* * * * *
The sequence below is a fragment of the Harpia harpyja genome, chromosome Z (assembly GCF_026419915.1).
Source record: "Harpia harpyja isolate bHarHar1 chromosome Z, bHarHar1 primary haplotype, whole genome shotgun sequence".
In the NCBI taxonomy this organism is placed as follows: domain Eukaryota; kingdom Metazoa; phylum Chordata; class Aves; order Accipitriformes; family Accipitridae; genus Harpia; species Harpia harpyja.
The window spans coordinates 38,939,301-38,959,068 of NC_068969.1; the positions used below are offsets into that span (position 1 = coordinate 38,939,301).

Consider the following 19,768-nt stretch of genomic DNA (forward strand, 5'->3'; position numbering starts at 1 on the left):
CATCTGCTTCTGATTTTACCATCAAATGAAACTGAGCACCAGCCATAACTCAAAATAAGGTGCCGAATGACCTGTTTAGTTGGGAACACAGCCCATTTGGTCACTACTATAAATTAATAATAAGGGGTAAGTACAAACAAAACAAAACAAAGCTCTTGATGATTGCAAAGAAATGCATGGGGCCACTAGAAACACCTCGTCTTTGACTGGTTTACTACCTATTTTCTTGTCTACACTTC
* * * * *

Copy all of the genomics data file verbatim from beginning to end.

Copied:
The sequence below is a fragment of the Harpia harpyja genome, chromosome Z (assembly GCF_026419915.1).
Source record: "Harpia harpyja isolate bHarHar1 chromosome Z, bHarHar1 primary haplotype, whole genome shotgun sequence".
In the NCBI taxonomy this organism is placed as follows: domain Eukaryota; kingdom Metazoa; phylum Chordata; class Aves; order Accipitriformes; family Accipitridae; genus Harpia; species Harpia harpyja.
The window spans coordinates 38,939,301-38,959,068 of NC_068969.1; the positions used below are offsets into that span (position 1 = coordinate 38,939,301).

Consider the following 19,768-nt stretch of genomic DNA (forward strand, 5'->3'; position numbering starts at 1 on the left):
CATCTGCTTCTGATTTTACCATCAAATGAAACTGAGCACCAGCCATAACTCAAAATAAGGTGCCGAATGACCTGTTTAGTTGGGAACACAGCCCATTTGGTCACTACTATAAATTAATAATAAGGGGTAAGTACAAACAAAACAAAACAAAGCTCTTGATGATTGCAAAGAAATGCATGGGGCCACTAGAAACACCTCGTCTTTGACTGGTTTACTACCTATTTTCTTGTCTACACTTC